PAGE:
The son of grew up Ahmed I amid a constant power struggle. As a child, he watched his relatives kill each other in order to win the throne. His brother Murad IV became notorious as one of the most brutal rulers of the empire, executing more than 20,000 people over 7 years.
But he did not regard Ibrahim as a threat and kept him incarcerated. As a result, Ibrahim had little to no experience with people and was in fear for his life the entire time. Even when he received the news that he was the full ruler of the empire, Ibrahim didn't open it until he was shown his brother's body.
Upon taking the throne, Ibrahim became famous for personally checking his visitors "financial reports and occasionally went incognito to Istanbul's markets to hear the people's complaints.
Years of incarceration have raised another problem. Sultan had no idea how children were born. Those around him were forced to teach him the art of interacting with women anew. It turned out that the ruler liked obese women. In the harem, the women brought were fed and forbidden to live an active lifestyle. Gradually, procreation became the only thing that interested Ibrahim. In total, he fathered 18 children.
His love for women destroyed him. In 1848, Ibrahim ordered the theologian Muid Ahmed-Efendi's daughter, who was famous for her beauty, to be forcibly brought to him. The girl didn't impress the Sultan and he sent her back to her father, which turned the clergy against him. The disgruntled Yandichar and the clergy conspired.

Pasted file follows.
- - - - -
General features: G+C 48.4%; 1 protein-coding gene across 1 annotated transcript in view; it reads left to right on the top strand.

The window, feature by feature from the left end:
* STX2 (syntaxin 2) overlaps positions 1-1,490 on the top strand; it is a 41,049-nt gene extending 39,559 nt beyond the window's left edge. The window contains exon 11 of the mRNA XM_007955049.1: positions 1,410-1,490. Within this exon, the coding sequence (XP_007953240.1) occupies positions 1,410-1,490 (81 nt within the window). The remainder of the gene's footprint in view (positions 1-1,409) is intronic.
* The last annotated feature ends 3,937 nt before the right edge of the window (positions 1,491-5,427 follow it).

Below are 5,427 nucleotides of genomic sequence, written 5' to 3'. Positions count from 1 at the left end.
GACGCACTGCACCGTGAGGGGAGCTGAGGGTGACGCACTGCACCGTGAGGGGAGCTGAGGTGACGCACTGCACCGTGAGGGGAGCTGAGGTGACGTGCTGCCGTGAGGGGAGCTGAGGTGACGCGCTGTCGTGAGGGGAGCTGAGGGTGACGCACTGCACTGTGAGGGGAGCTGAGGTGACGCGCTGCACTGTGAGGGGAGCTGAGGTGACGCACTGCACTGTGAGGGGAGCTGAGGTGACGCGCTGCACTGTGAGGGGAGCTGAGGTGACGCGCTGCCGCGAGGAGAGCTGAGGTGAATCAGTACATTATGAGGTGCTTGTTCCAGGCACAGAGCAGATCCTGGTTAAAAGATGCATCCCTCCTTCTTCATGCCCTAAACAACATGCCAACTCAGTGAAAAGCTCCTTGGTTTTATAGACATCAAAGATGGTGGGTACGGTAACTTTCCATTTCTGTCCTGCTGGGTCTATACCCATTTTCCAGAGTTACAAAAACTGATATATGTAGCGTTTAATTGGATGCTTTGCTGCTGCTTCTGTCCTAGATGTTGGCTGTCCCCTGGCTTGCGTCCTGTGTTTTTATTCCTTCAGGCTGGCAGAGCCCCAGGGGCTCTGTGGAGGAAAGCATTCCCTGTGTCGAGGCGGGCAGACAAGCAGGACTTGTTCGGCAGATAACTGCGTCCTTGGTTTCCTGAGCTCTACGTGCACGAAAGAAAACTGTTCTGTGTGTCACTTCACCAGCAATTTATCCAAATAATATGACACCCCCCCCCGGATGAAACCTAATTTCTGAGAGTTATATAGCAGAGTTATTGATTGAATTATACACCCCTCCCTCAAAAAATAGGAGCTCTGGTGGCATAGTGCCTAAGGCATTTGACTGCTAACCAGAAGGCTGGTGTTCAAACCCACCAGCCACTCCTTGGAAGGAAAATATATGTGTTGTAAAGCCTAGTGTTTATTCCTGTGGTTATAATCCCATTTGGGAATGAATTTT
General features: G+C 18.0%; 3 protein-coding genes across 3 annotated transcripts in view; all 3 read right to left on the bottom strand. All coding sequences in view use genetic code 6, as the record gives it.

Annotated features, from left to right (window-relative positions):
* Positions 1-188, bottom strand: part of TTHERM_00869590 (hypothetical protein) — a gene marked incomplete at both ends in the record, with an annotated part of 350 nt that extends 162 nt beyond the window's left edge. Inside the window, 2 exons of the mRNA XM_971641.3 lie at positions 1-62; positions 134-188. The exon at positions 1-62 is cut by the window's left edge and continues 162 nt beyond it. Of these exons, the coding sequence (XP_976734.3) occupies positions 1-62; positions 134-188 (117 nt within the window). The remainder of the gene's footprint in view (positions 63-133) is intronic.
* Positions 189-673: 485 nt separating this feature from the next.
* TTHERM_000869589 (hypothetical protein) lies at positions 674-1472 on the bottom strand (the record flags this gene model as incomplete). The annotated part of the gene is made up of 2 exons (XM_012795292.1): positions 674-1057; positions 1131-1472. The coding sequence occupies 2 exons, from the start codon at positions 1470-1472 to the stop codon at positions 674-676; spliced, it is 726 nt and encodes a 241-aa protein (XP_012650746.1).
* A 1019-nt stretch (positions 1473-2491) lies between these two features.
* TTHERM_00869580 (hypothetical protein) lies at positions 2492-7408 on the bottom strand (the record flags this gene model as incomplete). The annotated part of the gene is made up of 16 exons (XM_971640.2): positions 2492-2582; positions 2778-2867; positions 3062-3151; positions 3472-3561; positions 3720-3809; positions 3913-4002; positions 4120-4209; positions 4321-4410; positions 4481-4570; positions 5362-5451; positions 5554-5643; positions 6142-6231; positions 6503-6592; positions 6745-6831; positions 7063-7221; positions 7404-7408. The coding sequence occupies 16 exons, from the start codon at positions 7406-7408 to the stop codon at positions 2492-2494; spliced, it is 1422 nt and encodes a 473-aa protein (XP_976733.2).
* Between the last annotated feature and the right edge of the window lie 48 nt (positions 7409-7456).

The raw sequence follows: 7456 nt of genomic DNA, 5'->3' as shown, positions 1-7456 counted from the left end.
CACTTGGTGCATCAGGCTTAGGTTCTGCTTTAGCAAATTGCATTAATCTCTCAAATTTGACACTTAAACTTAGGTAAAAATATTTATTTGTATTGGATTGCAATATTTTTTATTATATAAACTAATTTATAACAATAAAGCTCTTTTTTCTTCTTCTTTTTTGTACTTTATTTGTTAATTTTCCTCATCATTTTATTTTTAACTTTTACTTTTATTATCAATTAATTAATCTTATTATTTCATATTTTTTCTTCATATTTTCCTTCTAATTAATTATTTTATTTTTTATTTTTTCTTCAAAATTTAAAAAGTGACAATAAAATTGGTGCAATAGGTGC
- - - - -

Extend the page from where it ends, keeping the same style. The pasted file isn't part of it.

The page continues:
Ibrahim spent his last days in jail, just as he did as a young man. In August 1848, he was strangled.
Mehmed IV (1648-1687)
Formally, Mehmed IV reigned for nearly 40 years, yielding the crown to the long reign of Suleiman the Magnificent. Mehmet was proclaimed a sultan when he was still under the age of 7. Naturally, he could not govern himself, and his mother and grandmother threw the country into anarchy, which led to rampant corruption, popular discontent, and the uprising in Istanbul in 1651. The situation was exploited by the external enemies, and as early as 1656 the Venetian fleet threatened to take over the capital of the empire.